The film starts with two brilliant young art students Brandon and Phillip, played by John Dall and Farley Granger. They are in their Manhattan penthouse apartment, strangling to death their former classmate David, who they knew at Harvard University.
They espouse that they are committing the crime as an intellectual exercise: they want to prove their superiority by executing the “perfect murder”.
After hiding the body in a large antique wooden chest, Brandon and Phillip host a dinner party at the apartment with the guests unaware of what has happened. They include the victim’s father, Mr Kentley and his aunt. Also present are David’s fiancée, Janet Walker and her former lover, Kenneth, who was once David’s close friend.
Brandon uses the chest containing the body as a buffet table for the food at the party, which concerns Phillip, who finds the idea macabre. Phillip is the most uneasy with the whole idea and is constantly worried, whereas Brandon is far more calm and excited about the evil scheme, displaying A-typical sociopathic tendencies.
Brandon and Phillip’s idea for the murder was inspired years earlier by conversations with their prep-school housemaster, publisher Rupert Cadell, played by James Stewart. While they were at school, Rupert had discussed with them the intellectual concepts of Nietzsche’s Übermensch, and De Quincey’s “Art of Murder”, as a means of showing one’s superiority over others. He, too, is among the guests at the party since Brandon, in particular, thinks that he would approve of their “work of art.”
Brandon’s subtle hints about David’s absence indirectly lead to a discussion on the “art of murder” amongst the party guests, who grow more uneasy and suspicious throughout the night as the conversation continues.
The film is one of Hitchcock’s most interesting and experimental, especially as it was made in 1948, as a major Hollywood film with big box-office names.
Based on the 1929 play of the same name by Patrick Hamilton, Hitchcock wanted the film to be one continuous take, much like a performance on stage. However, technical limitations of the time prevented this, with the camera’s film capacity being ten minutes. So Hitchcock did a series on continuous takes, ending each scene with something blocking the frame, like panning into someone’s back or a piece of furniture, giving the illusion of one unbroken take.
Rope also plays out in real-time (or close to). There’s a whole array of crew members moving props and walls around, with well-rehearsed actors hitting specific marks on time to create the constant and incredible camera movement. There’s even a beautiful cyclorama in the background for the apartment’s window, at the time, the largest backing ever used on a soundstage. It included models of the Empire State and Chrysler buildings. Numerous chimneys, smoke, lights come on in buildings, neon signs light up, and the sunset slowly unfolds as the movie progresses.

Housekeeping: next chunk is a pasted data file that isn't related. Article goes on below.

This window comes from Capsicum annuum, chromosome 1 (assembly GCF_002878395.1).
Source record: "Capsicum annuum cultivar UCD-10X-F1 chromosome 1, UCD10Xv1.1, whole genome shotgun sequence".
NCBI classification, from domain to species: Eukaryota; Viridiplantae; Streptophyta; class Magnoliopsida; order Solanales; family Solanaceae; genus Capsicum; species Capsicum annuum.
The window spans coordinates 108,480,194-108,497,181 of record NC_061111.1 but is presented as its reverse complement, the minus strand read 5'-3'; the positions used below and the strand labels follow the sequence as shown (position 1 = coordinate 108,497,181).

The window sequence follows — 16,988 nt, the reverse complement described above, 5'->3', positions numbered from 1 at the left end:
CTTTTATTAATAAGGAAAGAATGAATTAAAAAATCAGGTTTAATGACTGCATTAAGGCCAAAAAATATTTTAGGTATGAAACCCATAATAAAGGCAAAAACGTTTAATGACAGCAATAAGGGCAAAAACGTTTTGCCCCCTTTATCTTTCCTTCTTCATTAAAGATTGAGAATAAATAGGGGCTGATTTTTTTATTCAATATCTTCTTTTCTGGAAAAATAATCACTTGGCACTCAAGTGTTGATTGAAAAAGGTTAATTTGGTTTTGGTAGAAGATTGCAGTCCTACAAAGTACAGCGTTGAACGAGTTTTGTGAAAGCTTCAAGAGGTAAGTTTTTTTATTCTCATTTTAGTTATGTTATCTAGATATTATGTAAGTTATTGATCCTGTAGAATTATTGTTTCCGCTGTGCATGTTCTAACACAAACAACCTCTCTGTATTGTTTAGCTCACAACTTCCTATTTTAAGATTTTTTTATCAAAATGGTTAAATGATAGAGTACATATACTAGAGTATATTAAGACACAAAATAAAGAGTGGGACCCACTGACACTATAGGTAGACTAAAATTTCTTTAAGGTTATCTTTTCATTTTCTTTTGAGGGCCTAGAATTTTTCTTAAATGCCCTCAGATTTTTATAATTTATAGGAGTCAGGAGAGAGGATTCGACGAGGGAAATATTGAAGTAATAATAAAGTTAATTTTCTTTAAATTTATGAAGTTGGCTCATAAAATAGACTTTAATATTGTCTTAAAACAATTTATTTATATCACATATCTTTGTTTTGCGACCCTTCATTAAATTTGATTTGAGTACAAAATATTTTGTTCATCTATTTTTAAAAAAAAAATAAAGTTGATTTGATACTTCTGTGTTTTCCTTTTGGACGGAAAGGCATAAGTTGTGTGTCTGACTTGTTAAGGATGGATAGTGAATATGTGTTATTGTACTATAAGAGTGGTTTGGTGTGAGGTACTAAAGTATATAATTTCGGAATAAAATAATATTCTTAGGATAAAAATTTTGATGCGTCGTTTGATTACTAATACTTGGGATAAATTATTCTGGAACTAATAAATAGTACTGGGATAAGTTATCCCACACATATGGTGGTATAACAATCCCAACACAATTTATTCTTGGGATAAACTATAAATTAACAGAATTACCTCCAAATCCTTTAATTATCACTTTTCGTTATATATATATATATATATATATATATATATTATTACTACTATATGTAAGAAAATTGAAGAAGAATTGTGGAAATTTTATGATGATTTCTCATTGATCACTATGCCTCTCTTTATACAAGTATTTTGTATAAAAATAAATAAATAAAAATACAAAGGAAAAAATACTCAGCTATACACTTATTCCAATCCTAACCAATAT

The technique of “one-shot” films has been a curiosity to filmmakers and movie watchers alike for many years. The most remarkable film in the genre is Russian Ark (2003), a movie with 2000 actors and extras performing in one 96-minute take. Of course, the most famous films are more recent, Birdman (2014) with Michael Keaton and Sam Mendes’s masterpiece 1917 (2020), the stunning WW1 movie that won Best Cinematography at the 2020 Academy Awards.
These films all owe a debt to Rope, perhaps the first film to experiment with these techniques and do it under such severe technical limitations, which in my opinion, is a remarkable feat. It’s not just a gimmick. The purpose is to put you in the room with the characters and see the whole story unfold in front of you like a guest at this dark and sinister dinner party.
Rope is also a film that breaks traditions and ideas. We start the movie with a murder and see who the murderers are, which was the kind of reveal that would usually be saved until the movie’s end. Hitchcock would recycle this idea later with Psycho (1960), much like the idea of single location premise being re-used later in Rear Window (1954). We spend the whole film on tenterhooks knowing what has happened but wondering if and when the heinous act will be revealed. The tension is palpable, of course, Hitchcock is renowned as the master of suspense. A technique he would consistently develop and perfect throughout his long career.
It also discusses and analyses the controversial philosopher Frederick Nietzsche, not long after the end of the Second World War, where of course, the Nazis deliberately hijacked his ideas to promote their cause. The film also looks at the idea of murder as an artform, intellectual homicide, the separation of class structures and a critique of a callous society. Amazingly, the film is loosely based on the true story of Leopold and Loeb, two wealthy Chicago students in the 1920s who committed a similar crime.
Rope is a narrative tour de force with a powerful ensemble cast, with John Dall and Farley Granger playing the scheming couple fantastically. It has a suppressed homoerotic subtext that is dangerously delightful for the year 1948. Moreover, it is a darkly satisfying crime thriller from the master filmmaker himself. It is thoroughly revolutionary and hinted at some ideas that Hitchcock would continue to develop with great success in the years to come.
Well, that’s our review of Rope!
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